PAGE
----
1032 – I’m with you on the defense budget. Lets extract from our 2 wars (leave a decent nato force there to keep the peace) but bring the majority home and save 2 bill a week. Next lets call back troops we have around the world (I have friends headed to Egypt next month). In todays military we can respond within 48 hours to any threat. That would save another 1 bill per week. I think cutting 150 bill from defense the first year is reasonable ad won’t put us in danger. We still have our Navy, which is the size of the next 17 largest navies put together.

    I was thinking about IK NFL analogy that it is a model socialist organization and a thought formed (yes i had an idea). Yes the NFL is a model socialist entity, created maintained and run without any government intevention. All big brother has to do is collect its taxes. Thats the way it should be, self determination by the people with minimal govt intervention. No regulation other then safety for the more then 100,000 employees directly or indirectly employed by the NFL. Sweet! 🙂

    Thursday, February 10, 2011 at 9:02 pm | Permalink
  12. I agree. Unfortunately, conservatives think that wars make us safe. I think they’re misguided.

    Thursday, February 10, 2011 at 9:21 pm | Permalink
  13. starluna wrote:

    Remember that even the socialist football league requires contracts. Which are enforceable. Through the State. Government is always a silent partner is all legal contracts. And can always be invoked when there is a breach or conflict.

    Thursday, February 10, 2011 at 9:32 pm | Permalink
  14. PatriotSGT wrote:

    Agreed, but thats the judiciary. It exists mainly to resolve legal disputes and pass judgements concerning laws. It does not create any law, nor does it create regulations.

    The NFL created its own system without the govt telling it to. The govt doesn’t regulate it other then if there is a breach/dispute of contract then the judiciary is involved not the legislative or executive. So it is an extremly good example of capitalism and self rule. The evil big business management voluntarily makes rules to improve safety for players, without govt regulation.

    I think IK inadvertently created an argument for less government and regulation. 🙂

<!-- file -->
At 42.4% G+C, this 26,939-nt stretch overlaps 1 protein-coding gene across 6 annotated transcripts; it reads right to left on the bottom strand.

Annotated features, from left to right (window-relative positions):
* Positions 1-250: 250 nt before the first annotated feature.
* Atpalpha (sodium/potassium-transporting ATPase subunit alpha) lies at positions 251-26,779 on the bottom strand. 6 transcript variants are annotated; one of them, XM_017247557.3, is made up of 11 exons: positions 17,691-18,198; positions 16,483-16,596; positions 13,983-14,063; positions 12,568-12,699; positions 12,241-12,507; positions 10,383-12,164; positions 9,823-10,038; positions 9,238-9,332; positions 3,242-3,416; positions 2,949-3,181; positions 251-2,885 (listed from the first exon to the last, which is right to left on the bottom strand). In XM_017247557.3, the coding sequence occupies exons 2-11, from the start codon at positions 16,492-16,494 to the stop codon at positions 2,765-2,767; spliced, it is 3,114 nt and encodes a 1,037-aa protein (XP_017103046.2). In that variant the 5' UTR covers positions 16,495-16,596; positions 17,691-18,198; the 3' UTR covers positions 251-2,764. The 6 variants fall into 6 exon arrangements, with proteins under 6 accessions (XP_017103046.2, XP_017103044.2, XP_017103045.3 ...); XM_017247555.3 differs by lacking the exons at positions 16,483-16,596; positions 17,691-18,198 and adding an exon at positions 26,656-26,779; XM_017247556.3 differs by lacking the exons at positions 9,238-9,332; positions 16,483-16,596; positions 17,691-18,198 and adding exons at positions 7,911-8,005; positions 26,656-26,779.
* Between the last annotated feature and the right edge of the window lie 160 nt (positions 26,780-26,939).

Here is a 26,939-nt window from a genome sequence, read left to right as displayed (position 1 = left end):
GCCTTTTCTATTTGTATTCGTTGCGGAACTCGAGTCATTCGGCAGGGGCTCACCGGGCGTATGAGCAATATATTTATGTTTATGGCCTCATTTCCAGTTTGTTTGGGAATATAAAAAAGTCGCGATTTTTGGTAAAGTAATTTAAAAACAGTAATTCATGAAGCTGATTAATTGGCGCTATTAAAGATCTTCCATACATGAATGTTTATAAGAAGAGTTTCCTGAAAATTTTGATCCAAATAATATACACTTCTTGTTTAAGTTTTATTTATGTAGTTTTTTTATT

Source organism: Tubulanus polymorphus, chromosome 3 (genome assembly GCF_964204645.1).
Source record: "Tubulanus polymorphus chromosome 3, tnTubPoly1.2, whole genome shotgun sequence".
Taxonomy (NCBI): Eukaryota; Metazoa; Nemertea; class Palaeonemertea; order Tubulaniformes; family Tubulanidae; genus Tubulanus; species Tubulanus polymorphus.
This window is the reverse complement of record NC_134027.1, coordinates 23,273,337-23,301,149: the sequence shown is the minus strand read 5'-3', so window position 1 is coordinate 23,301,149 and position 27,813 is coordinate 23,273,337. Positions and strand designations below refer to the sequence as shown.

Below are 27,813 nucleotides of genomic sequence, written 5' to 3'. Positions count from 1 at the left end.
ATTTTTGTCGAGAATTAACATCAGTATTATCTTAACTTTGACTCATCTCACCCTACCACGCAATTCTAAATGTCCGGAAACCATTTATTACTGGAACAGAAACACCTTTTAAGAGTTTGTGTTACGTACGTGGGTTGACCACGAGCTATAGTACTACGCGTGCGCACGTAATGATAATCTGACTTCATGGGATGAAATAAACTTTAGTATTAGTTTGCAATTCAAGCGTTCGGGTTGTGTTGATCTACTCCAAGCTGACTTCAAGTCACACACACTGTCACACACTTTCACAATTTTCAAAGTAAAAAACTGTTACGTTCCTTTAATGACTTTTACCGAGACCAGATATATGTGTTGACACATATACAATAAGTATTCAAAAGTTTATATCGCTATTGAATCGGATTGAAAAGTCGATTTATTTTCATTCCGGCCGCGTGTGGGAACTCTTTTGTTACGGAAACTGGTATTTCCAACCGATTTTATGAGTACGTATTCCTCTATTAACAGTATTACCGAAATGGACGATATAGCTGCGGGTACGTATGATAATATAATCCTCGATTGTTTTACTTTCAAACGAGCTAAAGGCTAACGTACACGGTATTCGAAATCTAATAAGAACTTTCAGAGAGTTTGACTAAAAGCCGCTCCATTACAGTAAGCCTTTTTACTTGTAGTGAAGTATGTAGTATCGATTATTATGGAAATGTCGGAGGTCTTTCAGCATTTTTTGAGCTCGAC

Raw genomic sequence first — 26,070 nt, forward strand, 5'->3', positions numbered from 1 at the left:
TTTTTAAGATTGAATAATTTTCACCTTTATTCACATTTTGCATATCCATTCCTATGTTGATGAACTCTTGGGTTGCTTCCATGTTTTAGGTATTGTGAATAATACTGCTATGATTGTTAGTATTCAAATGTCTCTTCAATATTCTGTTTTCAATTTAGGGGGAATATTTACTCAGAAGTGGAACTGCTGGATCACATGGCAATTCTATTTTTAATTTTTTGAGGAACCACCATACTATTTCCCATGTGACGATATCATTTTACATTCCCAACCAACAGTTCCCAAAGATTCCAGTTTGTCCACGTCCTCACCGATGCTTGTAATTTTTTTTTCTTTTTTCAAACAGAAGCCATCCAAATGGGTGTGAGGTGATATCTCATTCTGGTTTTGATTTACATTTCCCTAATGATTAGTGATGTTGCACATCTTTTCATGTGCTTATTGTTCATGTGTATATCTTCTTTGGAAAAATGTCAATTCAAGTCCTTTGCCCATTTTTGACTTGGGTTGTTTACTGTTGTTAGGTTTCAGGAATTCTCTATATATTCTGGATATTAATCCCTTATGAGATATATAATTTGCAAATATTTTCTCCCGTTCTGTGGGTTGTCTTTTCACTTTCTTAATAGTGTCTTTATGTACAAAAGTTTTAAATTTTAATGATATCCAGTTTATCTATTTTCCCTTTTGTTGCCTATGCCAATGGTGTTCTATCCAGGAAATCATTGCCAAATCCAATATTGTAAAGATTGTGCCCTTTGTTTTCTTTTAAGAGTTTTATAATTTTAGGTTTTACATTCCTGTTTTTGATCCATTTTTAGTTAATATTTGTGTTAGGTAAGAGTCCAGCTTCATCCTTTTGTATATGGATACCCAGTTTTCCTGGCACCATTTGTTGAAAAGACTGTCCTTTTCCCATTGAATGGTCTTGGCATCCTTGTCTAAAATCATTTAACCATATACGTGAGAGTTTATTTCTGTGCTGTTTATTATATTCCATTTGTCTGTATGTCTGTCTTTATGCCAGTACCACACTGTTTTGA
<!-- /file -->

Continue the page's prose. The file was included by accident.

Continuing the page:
Friday, February 11, 2011 at 7:02 am | Permalink
  15. Sammy wrote:

    @China: Your contention that “small government” doesn’t extend to the military is totally incorrect, in the practical sense. As someone who works in the household goods moving industry, I can tell you from first hand experience that the bureaucracy of the military is very much “big government” and so full of layers of bureaucratic red tape and wasteful middlemen, complex and redundant rules and regulations, inflexible robots for employees, and impossible to understand acronyms and language that it’s like dealing with the proverbial “DMV on steroids”.

    Friday, February 11, 2011 at 10:57 am | Permalink
  16. PatriotSGT wrote:

    Sammy – I think CGE was trying to say that the conservatives who desire smaller gov’t are not contradictory when they also ask for a large military. Small gov and strong defense are tenants of our conservative brothers.

    Now, being an insider in the military machine I can confirm your assertion 110% that they are the kings of bureaucracy. They take optimal redundancy to a whole new level that washington bureaucrats could only dream of.

    Friday, February 11, 2011 at 12:19 pm | Permalink
  17. Sammy wrote:

    Patriot: “strong defense” does not and should not equal “bloated, unlimited defense”. I hear that argument all the time, that the Constitution allows for national defense, so the military shouldn’t be included in discussions of government (over)spending. But how much of our military budget has NOTHING to do with defending THIS nation?

    Friday, February 11, 2011 at 1:23 pm | Permalink
  18. I can only imagine. If human beings had a collective consciousness, money would be a much easier thing to manage. But when every node is an island…

    Friday, February 11, 2011 at 1:25 pm | Permalink
  19. PatriotSGT wrote:

    Sammy – I’m with you on that, see my comment #11. We’ll have to look at and fix all the sacred cows and then increase revenue to dig out of the debt hole we’re currently in.

    Friday, February 11, 2011 at 4:13 pm | Permalink